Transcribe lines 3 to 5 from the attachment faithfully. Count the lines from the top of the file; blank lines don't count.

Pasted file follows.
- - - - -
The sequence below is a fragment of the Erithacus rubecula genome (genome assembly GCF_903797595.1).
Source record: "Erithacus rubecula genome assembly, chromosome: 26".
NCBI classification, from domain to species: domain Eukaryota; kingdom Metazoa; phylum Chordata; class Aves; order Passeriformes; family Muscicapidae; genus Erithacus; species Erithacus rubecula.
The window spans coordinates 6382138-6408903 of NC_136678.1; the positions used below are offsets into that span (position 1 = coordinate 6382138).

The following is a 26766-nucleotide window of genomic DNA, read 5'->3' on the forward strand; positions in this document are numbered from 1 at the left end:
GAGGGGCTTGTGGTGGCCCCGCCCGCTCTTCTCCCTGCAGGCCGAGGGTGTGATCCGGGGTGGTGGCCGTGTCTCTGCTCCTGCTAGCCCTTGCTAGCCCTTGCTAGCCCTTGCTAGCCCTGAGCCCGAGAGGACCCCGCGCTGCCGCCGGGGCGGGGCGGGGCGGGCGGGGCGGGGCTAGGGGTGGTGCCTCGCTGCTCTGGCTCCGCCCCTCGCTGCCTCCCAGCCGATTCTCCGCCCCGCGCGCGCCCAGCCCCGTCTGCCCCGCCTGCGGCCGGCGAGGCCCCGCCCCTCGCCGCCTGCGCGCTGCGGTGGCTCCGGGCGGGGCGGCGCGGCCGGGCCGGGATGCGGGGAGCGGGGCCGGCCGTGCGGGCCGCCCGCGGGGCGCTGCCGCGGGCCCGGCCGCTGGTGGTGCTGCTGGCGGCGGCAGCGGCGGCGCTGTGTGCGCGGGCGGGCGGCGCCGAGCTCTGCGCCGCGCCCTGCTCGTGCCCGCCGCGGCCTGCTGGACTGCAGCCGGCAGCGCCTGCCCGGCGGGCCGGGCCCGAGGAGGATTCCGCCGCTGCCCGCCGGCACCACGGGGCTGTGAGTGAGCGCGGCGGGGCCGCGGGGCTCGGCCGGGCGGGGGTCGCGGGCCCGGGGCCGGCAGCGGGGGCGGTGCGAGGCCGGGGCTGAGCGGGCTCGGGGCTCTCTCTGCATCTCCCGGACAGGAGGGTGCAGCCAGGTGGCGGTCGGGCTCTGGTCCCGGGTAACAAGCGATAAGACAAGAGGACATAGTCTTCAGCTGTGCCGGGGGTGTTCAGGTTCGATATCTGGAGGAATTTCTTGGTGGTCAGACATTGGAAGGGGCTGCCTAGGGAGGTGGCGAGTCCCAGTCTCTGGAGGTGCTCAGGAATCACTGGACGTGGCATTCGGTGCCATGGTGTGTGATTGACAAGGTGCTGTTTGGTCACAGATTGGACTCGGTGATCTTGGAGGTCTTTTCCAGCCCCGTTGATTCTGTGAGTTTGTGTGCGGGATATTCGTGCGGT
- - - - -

NCBI classification, from domain to species: domain Eukaryota; kingdom Metazoa; phylum Chordata; class Aves; order Passeriformes; family Muscicapidae; genus Erithacus; species Erithacus rubecula.
The window spans coordinates 6382138-6408903 of NC_136678.1; the positions used below are offsets into that span (position 1 = coordinate 6382138).

The following is a 26766-nucleotide window of genomic DNA, read 5'->3' on the forward strand; positions in this document are numbered from 1 at the left end: